The growth of Carole Eichen Interiors has mirrored the evolution of the subdevelopment housing industry in Southern California over the last 26 years.
In the crucial area of new home marketing, the firm, driven by its founder, Carole Eichen has lead the change. Ms. Eichen was one of the first housing industry executives to recognize the need to involve the homebuyer in the product--emotionally and psychologically.
Her creative and marketing skills, were sharpened by challenges faced by her clients--California real estate developers who quickly realized that production housing must have the same personality and appeal as a custom home. These pioneering builders knew that advertising and publicity and Sunday open house may be effective in generating foot traffic. But it took more than a seasoned salesperson to "close" the transaction. First, the buyer had to be subconsciously sold on the home before he or she would consciously agree to buy.
Carole Eichen had the vision, the talent and the organization to make that crucial subliminal sale. She coined the terms "interior merchandising" and "buyer profile." She is credited with developing the discipline and spearheading its acceptance.
Her overriding philosophy: make the model home irresistible to the buyer on the conscious level. Help them visualize themselves enjoying that lifestyle and thus make the subliminal connection.
As this approach gained acceptance--and emulation--Carole Eichen pursued the concept of assembling a marketing team that worked together to solve a builder's problem. No longer would individual consultants work independently simply as "vendors doing their job." The synergy of combining different talents and experience and bringing it to bear on a single job would prove to pay important dividends to builders willing to embrace this novel approach.
Over the last two and a half decades, Carole Eichen Interiors has gained a reputation for making model homes inviting, exciting and comfortable, as well as honestly presented. The firm also became known as a discipline marketing organization where the work that was presented was installed on deadline with a no-excuse policy of 100 percent builder satisfaction.
Ms. Eichen was the first person to write a monthly column for House and Home magazine. Her piece, entitled "The Merchandising Scene became so popular that the format was then established in all builder publications. That led to her writing the first book on model home interior merchandising, in 1974, for House and Home Press, a subsidiary of McGraw Hill Publishers, entitled, "How to Decorate Model Homes and Apartments."
During her career, Ms. Eichen has won a wide array of accolades and awards. She won the National Association of Mirror Manufacturers award for creative uses of mirroring and used the cash prize to fund her UCLA Scholarship program. In 1988, she received a special commendation from the Institute of Residential Marketing of the National Association of Home Builders for her support and contribution to the success of the 1988 MIRM Awards. An unprecedented event, she was the only person to be named "Woman of the Year", twice by the YWCA of Orange County. She received this highly acclaimed award in 1988 and 1991 which recognized her contributions in business, to the housing industry and to her community.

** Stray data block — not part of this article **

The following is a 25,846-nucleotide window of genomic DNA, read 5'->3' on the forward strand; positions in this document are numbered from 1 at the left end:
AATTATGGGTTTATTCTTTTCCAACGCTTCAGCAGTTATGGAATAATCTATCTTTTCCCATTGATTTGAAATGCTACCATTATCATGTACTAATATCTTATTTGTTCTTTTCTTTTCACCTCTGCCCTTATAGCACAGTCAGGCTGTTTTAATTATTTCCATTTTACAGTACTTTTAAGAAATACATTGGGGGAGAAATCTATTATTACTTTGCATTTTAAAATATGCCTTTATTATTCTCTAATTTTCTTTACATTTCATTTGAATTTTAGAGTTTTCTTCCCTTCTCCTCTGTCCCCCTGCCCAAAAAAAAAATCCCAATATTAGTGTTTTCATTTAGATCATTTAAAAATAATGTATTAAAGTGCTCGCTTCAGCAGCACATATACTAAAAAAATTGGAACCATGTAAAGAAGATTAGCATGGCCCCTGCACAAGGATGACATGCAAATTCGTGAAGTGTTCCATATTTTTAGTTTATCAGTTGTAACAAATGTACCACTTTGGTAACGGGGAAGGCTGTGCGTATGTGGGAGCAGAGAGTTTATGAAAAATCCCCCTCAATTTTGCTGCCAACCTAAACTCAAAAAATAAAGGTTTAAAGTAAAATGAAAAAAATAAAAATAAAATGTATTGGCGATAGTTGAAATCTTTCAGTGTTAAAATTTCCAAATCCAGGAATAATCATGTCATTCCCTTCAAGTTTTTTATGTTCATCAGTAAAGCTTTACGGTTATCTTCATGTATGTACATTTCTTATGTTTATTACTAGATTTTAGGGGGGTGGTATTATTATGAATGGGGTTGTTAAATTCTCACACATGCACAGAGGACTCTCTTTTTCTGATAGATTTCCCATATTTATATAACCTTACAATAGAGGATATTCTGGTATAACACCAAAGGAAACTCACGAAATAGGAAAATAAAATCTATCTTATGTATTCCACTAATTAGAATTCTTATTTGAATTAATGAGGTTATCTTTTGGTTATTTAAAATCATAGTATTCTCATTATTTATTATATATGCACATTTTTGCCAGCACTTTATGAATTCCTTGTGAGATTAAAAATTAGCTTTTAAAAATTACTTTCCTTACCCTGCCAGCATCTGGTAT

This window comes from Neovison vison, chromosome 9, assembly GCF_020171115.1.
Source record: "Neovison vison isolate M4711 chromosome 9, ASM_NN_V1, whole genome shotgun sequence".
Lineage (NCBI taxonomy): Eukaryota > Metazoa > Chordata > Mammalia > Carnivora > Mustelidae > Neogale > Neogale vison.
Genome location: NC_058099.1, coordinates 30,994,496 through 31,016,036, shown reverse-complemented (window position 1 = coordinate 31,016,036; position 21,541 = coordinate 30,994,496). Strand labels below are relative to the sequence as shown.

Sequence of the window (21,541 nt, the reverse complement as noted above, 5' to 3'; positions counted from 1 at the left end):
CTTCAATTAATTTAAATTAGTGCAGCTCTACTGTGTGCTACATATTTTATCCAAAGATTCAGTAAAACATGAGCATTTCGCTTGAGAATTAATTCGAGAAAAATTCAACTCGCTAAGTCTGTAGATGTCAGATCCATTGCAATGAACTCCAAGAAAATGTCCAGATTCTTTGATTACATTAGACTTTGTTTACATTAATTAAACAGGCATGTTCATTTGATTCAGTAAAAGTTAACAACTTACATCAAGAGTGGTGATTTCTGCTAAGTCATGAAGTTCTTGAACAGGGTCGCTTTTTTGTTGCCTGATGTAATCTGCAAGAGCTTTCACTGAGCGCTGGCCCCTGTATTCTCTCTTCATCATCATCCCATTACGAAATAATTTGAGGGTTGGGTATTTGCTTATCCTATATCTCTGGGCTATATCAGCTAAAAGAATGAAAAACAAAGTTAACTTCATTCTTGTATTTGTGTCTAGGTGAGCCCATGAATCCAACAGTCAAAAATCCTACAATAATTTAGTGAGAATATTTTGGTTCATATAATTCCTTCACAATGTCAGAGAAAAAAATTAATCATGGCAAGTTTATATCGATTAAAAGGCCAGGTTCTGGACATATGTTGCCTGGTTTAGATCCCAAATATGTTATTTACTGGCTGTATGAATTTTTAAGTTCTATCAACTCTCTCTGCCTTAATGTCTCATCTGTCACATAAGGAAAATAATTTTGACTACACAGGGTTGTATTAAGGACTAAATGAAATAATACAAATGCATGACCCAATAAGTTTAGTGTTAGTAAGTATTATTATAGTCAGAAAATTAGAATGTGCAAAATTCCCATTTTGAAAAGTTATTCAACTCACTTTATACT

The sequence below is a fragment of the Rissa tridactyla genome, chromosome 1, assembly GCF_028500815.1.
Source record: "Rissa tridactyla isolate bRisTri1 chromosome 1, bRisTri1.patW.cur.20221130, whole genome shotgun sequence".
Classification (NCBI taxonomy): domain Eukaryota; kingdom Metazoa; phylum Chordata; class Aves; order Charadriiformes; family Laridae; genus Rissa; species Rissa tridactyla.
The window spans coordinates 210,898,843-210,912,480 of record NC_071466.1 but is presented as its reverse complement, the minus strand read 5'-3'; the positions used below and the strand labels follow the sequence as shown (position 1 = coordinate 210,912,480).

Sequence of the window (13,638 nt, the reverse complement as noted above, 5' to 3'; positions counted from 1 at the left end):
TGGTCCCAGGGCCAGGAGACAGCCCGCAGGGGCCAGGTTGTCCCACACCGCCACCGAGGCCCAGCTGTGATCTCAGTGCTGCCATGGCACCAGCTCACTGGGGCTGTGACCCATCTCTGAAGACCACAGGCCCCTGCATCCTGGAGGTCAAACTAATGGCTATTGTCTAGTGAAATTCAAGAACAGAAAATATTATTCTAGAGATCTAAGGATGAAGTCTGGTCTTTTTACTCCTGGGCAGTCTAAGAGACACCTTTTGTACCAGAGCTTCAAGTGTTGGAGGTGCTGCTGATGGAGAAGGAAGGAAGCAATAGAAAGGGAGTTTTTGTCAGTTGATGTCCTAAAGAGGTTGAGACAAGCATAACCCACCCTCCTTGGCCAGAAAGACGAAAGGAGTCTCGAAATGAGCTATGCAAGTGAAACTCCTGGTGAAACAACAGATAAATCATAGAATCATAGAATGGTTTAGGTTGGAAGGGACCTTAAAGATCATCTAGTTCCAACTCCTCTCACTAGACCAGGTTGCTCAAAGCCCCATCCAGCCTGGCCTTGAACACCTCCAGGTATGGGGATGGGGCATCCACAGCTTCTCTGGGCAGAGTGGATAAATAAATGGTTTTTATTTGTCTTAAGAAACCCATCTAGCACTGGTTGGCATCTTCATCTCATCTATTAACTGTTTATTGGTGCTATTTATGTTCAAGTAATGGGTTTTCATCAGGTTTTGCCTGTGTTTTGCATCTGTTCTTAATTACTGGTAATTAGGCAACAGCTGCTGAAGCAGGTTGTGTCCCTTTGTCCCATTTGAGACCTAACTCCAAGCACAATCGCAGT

In 1990, she was honored by winning the prestigious Max Tipton Award for marketing excellence and achievement. This award is the highest honor within the housing industry which recognizes a marketing professional who is considered to be an expert in his field, has contributed his time and efforts through the teaching and service to his peers, who has above average character and who is considered to be an outstanding leader and example in the building industry. She has also won numerous MAME, MIRM, ELAN and SAM awards for innovative model home design. She was also the first recipient of the San Diego County Building Industry's Consultant of the Year Award.
Carole Eichen has been instrumental in gaining recognition for others. She was the driving force in establishing the Barbara (B.J.) Stewart Woman's Achievement Award at MAME sponsored by the Sales and Marketing Council of Orange County. She has been an active participant in the BrA and the Sales and Marketing Council throughout Southern California. Ms. Eichen has been a committee member of the Pacific Coast Builders Conference as well as a frequent speaker and has participated in creating many popular programs since its beginning.
Ms. Eichen is active in the Building Industry Association's Home Aid program and has designed and furnished shelters for battered women living in the county. She has also contributed her creativity, time and energy to the Make a Wish Foundation and last year designed a "dream room" for a young girl. Recently, she donated her skills and resources in designing the first inpatient geriatrics unit for UCI Medical Center. She is Vice Chairman of the Board of Directors of the Wellness Community of Orange County a non-profit organization offering emotional support to cancer patients and their families. She is also an active participant in the Orange County City of Hope's Construction Industry Alliance.
In short, Carole Eichen has never sat on the sidelines of life. And probably never will.